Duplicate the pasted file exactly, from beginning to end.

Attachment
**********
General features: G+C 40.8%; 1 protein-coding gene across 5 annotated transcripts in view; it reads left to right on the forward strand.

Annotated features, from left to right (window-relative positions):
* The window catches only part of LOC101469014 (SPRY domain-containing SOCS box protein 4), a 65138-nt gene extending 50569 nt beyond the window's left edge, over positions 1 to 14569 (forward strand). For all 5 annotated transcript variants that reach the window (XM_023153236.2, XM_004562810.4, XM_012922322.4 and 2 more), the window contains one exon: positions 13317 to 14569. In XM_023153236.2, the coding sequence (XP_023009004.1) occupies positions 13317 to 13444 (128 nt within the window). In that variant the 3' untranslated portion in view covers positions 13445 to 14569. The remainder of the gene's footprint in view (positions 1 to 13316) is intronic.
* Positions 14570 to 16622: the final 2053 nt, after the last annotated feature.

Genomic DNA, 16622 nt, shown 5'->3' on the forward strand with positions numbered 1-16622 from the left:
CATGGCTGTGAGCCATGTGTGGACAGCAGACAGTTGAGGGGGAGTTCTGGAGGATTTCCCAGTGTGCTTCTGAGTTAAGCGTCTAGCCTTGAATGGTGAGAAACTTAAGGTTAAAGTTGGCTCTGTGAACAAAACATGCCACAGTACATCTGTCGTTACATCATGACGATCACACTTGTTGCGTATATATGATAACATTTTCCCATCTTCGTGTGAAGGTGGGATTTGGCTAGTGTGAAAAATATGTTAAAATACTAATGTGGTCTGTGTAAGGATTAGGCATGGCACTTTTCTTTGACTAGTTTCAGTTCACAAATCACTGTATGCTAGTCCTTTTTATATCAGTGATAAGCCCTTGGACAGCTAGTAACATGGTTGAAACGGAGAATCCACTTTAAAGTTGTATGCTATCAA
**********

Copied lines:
General features: G+C 40.8%; 1 protein-coding gene across 5 annotated transcripts in view; it reads left to right on the forward strand.

Annotated features, from left to right (window-relative positions):
* The window catches only part of LOC101469014 (SPRY domain-containing SOCS box protein 4), a 65138-nt gene extending 50569 nt beyond the window's left edge, over positions 1 to 14569 (forward strand). For all 5 annotated transcript variants that reach the window (XM_023153236.2, XM_004562810.4, XM_012922322.4 and 2 more), the window contains one exon: positions 13317 to 14569. In XM_023153236.2, the coding sequence (XP_023009004.1) occupies positions 13317 to 13444 (128 nt within the window). In that variant the 3' untranslated portion in view covers positions 13445 to 14569. The remainder of the gene's footprint in view (positions 1 to 13316) is intronic.
* Positions 14570 to 16622: the final 2053 nt, after the last annotated feature.

Genomic DNA, 16622 nt, shown 5'->3' on the forward strand with positions numbered 1-16622 from the left:
CATGGCTGTGAGCCATGTGTGGACAGCAGACAGTTGAGGGGGAGTTCTGGAGGATTTCCCAGTGTGCTTCTGAGTTAAGCGTCTAGCCTTGAATGGTGAGAAACTTAAGGTTAAAGTTGGCTCTGTGAACAAAACATGCCACAGTACATCTGTCGTTACATCATGACGATCACACTTGTTGCGTATATATGATAACATTTTCCCATCTTCGTGTGAAGGTGGGATTTGGCTAGTGTGAAAAATATGTTAAAATACTAATGTGGTCTGTGTAAGGATTAGGCATGGCACTTTTCTTTGACTAGTTTCAGTTCACAAATCACTGTATGCTAGTCCTTTTTATATCAGTGATAAGCCCTTGGACAGCTAGTAACATGGTTGAAACGGAGAATCCACTTTAAAGTTGTATGCTATCAA